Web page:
The Coronavirus pandemic has highlighted structural issues with global supply chains and food security. Even before the pandemic the UAE (which with its fellow members of the Gulf Co-operation Council import approximately 90 per cent of their food) was prioritising agritech in an effort to overcome regional and global agricultural challenges such as non-arable land, climate change, water scarcity and food security.
The Abu Dhabi Investment Office (“ADIO”) last year launched an incentive program through which it has earmarked AED 1 billion for investment into agritech. As part of the package, Abu Dhabi offers rebates of up to 75 percent on R&D expenditure upon commercialisation of the new solutions developed in the emirate.
Last week saw ADIO announce funding of $100 million into four agritech companies - Madar Farms; Aerofarms; Responsive Drip Irrigation and RNZ. Madar Farms will build the world’s first indoor tomato farm utilising LED lighting; Aerofarms will build an R&D centre in Abu Dhabi focussing on next-generation phenotyping and organoleptic research; Responsive Drip Irrigation (or “RDI”) is developing an innovative irrigation system to transform water usage in UAE agriculture and conducting research trials to increase crop yields in non-arable land; and RNZ will set up a state-of-the-art R&D centre to research, formulate and commercialise ‘agri-input’ solutions that will help to grow more with less.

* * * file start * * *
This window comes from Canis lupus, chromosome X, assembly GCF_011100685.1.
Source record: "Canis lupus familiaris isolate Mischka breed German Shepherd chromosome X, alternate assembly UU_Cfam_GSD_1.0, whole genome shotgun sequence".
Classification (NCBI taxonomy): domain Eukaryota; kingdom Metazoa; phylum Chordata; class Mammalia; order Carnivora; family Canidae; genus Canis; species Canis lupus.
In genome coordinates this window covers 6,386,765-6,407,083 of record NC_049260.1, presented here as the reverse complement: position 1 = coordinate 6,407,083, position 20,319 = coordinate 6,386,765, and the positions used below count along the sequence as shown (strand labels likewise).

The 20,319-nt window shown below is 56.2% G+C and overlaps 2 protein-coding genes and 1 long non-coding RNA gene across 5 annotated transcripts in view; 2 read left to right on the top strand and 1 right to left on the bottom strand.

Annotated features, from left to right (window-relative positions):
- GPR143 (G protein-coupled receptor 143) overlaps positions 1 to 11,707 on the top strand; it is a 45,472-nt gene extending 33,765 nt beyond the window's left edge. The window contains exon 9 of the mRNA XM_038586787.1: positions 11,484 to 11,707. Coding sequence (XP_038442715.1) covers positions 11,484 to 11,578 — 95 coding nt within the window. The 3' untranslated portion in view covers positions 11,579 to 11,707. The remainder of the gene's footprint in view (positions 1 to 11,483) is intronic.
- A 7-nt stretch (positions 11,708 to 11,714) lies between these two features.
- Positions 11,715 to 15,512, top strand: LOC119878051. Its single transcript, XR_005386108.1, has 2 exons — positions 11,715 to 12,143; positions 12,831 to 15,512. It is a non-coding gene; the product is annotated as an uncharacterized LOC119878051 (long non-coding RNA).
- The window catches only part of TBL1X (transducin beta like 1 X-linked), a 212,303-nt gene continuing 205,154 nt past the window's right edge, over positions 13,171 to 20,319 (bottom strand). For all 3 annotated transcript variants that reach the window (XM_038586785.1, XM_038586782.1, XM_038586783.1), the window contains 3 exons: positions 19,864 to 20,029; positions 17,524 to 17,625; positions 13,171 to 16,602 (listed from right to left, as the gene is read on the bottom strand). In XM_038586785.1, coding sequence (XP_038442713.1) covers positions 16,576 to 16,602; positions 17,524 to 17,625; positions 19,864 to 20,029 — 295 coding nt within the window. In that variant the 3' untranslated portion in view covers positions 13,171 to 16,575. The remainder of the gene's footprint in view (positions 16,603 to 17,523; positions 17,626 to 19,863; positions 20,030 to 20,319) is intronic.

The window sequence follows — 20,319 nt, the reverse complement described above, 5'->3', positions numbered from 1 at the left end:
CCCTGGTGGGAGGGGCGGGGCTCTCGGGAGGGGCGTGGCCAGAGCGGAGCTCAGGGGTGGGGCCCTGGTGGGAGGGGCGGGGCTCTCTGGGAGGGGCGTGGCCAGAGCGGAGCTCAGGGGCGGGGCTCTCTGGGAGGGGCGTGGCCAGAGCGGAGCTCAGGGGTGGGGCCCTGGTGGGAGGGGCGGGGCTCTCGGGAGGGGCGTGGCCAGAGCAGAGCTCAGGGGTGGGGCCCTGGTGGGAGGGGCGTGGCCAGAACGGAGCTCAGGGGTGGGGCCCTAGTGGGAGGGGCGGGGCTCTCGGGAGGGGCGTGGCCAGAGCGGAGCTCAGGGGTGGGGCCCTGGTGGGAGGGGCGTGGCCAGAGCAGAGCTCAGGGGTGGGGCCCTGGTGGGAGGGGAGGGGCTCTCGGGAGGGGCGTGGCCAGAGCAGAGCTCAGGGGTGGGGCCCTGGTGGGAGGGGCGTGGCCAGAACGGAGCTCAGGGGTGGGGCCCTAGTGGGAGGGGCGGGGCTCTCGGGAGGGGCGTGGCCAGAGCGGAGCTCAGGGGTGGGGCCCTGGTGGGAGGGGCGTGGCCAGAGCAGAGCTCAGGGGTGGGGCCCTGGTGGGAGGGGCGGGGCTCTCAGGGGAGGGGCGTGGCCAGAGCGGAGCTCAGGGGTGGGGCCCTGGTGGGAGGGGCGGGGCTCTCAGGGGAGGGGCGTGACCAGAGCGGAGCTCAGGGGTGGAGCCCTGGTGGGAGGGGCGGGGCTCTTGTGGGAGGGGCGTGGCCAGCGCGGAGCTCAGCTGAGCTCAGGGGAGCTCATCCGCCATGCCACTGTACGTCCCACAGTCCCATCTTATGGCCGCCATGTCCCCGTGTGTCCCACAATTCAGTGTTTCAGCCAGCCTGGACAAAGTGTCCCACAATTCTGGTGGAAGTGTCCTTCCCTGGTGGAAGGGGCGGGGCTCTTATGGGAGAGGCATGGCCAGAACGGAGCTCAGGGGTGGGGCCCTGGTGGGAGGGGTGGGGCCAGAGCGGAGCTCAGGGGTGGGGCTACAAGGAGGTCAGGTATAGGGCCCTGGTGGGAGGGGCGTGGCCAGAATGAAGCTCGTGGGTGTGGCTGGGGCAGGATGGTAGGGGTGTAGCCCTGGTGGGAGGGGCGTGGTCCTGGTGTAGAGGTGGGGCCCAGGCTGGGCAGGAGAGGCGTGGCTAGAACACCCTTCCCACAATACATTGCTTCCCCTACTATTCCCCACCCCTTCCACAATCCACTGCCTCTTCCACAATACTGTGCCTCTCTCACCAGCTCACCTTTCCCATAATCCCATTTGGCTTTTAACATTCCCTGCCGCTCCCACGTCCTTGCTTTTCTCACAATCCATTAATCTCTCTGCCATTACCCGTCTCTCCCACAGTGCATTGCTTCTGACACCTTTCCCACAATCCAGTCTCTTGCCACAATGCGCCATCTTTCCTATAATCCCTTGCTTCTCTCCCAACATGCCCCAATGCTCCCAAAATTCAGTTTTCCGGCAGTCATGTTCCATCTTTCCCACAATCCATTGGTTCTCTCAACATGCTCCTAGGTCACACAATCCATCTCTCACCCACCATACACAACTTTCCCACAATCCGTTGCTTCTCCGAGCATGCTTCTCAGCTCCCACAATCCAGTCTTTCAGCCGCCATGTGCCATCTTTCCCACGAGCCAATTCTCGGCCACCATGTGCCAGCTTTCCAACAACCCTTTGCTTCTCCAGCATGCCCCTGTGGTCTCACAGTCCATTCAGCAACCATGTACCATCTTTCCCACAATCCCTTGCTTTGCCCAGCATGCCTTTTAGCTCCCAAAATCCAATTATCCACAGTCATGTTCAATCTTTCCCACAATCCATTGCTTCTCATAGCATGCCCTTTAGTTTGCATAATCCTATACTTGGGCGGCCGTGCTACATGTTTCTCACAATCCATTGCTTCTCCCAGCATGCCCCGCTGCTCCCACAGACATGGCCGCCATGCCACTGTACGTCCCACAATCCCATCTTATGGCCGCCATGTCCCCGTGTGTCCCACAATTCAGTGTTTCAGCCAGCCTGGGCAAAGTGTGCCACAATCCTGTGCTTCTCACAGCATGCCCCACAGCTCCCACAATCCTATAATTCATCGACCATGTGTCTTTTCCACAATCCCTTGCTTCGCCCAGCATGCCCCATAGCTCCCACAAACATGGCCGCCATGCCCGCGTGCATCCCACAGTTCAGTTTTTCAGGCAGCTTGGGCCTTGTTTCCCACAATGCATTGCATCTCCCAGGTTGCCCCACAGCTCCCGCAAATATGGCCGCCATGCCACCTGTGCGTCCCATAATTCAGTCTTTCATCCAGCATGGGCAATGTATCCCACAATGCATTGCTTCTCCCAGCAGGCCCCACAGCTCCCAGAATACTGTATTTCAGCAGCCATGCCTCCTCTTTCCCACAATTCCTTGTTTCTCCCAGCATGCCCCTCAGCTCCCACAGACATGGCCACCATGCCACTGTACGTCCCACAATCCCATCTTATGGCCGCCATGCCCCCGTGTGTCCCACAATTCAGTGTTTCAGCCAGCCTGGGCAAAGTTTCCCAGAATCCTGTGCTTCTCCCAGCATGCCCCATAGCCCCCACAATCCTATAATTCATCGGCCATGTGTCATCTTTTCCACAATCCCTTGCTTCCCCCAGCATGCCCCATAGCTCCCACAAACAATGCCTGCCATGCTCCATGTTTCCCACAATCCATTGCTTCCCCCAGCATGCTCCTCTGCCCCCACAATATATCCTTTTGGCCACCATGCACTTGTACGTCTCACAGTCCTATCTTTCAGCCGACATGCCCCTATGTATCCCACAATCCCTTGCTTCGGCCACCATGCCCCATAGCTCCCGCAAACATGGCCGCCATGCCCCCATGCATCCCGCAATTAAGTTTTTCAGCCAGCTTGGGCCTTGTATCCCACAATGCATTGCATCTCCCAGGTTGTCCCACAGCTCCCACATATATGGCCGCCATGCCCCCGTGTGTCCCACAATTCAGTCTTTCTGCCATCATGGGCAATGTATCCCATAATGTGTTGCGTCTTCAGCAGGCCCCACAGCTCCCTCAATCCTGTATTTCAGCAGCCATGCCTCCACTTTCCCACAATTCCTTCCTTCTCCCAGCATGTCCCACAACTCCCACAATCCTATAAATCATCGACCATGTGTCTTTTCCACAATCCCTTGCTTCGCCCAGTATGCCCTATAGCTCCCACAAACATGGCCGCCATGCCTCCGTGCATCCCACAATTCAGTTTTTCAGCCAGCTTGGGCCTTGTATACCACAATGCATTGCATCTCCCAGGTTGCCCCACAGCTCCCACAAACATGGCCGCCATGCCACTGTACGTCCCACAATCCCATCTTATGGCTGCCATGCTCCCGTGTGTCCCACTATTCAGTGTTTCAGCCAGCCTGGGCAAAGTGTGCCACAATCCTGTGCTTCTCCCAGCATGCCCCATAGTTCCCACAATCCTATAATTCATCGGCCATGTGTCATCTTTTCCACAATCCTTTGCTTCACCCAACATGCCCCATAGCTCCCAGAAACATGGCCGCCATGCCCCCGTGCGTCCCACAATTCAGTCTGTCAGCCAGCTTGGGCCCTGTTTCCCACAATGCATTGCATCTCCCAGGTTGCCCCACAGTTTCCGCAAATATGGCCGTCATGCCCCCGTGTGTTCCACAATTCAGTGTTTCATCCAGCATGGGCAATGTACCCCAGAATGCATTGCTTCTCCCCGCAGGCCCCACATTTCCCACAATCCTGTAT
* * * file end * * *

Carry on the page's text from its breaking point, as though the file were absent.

Also, last week Abu Dhabi agritech start-up Pure Harvest Smart Farms received a multi-stage investment commitment of $100 million with Wafra International Investment Company to fund hiring and massive expansion of its sustainable greenhouses in the UAE and Saudi Arabi. These investments all add to a growing agritech sector in the region.
The vertical farming industry is still early, but it is hoped that the new wave of support in the UAE could give the industry a boost. Although, there are still question marks regarding the economics of vertical farming, any production method which is land agnostic and conserves water makes particular sense in the UAE. Placing vertical farms in a desert environment could be a true test of the sector’s value proposition.